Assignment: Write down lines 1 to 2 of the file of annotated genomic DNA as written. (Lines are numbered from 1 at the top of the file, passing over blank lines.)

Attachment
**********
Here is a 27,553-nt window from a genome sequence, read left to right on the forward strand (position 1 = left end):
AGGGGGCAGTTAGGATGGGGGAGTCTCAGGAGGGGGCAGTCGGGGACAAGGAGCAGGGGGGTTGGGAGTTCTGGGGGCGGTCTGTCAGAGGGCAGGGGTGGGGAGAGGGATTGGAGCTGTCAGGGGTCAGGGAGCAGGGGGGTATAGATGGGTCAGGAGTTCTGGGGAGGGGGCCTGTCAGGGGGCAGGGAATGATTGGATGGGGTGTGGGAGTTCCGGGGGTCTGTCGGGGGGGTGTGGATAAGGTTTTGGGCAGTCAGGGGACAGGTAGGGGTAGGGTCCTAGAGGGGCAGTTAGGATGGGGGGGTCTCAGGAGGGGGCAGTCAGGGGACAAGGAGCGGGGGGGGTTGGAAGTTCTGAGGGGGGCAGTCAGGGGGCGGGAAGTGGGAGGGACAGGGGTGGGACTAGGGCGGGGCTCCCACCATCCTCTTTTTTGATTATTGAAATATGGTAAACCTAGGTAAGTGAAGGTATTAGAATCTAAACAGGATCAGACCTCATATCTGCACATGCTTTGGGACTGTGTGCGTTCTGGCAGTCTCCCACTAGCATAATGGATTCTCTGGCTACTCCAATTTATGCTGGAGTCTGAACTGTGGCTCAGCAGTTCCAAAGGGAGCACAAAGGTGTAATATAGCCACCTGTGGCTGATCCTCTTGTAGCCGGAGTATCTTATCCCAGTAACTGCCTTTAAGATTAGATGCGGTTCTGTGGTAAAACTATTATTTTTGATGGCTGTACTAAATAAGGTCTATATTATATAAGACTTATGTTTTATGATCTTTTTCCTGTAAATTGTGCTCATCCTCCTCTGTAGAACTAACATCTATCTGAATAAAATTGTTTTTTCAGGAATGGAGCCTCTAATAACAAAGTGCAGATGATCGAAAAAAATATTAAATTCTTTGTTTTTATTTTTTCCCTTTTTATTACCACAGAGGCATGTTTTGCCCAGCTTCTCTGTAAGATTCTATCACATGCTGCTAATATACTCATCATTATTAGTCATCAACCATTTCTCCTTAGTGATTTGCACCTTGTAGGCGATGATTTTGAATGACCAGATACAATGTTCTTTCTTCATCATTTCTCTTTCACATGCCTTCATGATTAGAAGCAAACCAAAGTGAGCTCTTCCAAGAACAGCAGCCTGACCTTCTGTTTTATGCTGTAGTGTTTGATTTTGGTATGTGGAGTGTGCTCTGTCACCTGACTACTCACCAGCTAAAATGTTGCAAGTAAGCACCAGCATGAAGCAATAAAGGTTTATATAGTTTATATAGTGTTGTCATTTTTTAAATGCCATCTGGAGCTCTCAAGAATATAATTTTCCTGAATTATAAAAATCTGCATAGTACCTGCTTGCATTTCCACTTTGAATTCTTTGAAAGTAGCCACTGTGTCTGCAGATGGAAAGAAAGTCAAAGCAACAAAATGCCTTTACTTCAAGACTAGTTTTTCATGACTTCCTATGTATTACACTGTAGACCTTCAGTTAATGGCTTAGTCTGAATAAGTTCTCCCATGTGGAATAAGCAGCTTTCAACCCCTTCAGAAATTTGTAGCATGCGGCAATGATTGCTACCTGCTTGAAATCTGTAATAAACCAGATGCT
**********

Here is a 27,553-nt window from a genome sequence, read left to right on the forward strand (position 1 = left end):
AGGGGGCAGTTAGGATGGGGGAGTCTCAGGAGGGGGCAGTCGGGGACAAGGAGCAGGGGGGTTGGGAGTTCTGGGGGCGGTCTGTCAGAGGGCAGGGGTGGGGAGAGGGATTGGAGCTGTCAGGGGTCAGGGAGCAGGGGGGTATAGATGGGTCAGGAGTTCTGGGGAGGGGGCCTGTCAGGGGGCAGGGAATGATTGGATGGGGTGTGGGAGTTCCGGGGGTCTGTCGGGGGGGTGTGGATAAGGTTTTGGGCAGTCAGGGGACAGGTAGGGGTAGGGTCCTAGAGGGGCAGTTAGGATGGGGGGGTCTCAGGAGGGGGCAGTCAGGGGACAAGGAGCGGGGGGGGTTGGAAGTTCTGAGGGGGGCAGTCAGGGGGCGGGAAGTGGGAGGGACAGGGGTGGGACTAGGGCGGGGCTCCCACCATCCTCTTTTTTGATTATTGAAATATGGTAAACCTAGGTAAGTGAAGGTATTAGAATCTAAACAGGATCAGACCTCATATCTGCACATGCTTTGGGACTGTGTGCGTTCTGGCAGTCTCCCACTAGCATAATGGATTCTCTGGCTACTCCAATTTATGCTGGAGTCTGAACTGTGGCTCAGCAGTTCCAAAGGGAGCACAAAGGTGTAATATAGCCACCTGTGGCTGATCCTCTTGTAGCCGGAGTATCTTATCCCAGTAACTGCCTTTAAGATTAGATGCGGTTCTGTGGTAAAACTATTATTTTTGATGGCTGTACTAAATAAGGTCTATATTATATAAGACTTATGTTTTATGATCTTTTTCCTGTAAATTGTGCTCATCCTCCTCTGTAGAACTAACATCTATCTGAATAAAATTGTTTTTTCAGGAATGGAGCCTCTAATAACAAAGTGCAGATGATCGAAAAAAATATTAAATTCTTTGTTTTTATTTTTTCCCTTTTTATTACCACAGAGGCATGTTTTGCCCAGCTTCTCTGTAAGATTCTATCACATGCTGCTAATATACTCATCATTATTAGTCATCAACCATTTCTCCTTAGTGATTTGCACCTTGTAGGCGATGATTTTGAATGACCAGATACAATGTTCTTTCTTCATCATTTCTCTTTCACATGCCTTCATGATTAGAAGCAAACCAAAGTGAGCTCTTCCAAGAACAGCAGCCTGACCTTCTGTTTTATGCTGTAGTGTTTGATTTTGGTATGTGGAGTGTGCTCTGTCACCTGACTACTCACCAGCTAAAATGTTGCAAGTAAGCACCAGCATGAAGCAATAAAGGTTTATATAGTTTATATAGTGTTGTCATTTTTTAAATGCCATCTGGAGCTCTCAAGAATATAATTTTCCTGAATTATAAAAATCTGCATAGTACCTGCTTGCATTTCCACTTTGAATTCTTTGAAAGTAGCCACTGTGTCTGCAGATGGAAAGAAAGTCAAAGCAACAAAATGCCTTTACTTCAAGACTAGTTTTTCATGACTTCCTATGTATTACACTGTAGACCTTCAGTTAATGGCTTAGTCTGAATAAGTTCTCCCATGTGGAATAAGCAGCTTTCAACCCCTTCAGAAATTTGTAGCATGCGGCAATGATTGCTACCTGCTTGAAATCTGTAATAAACCAGATGCT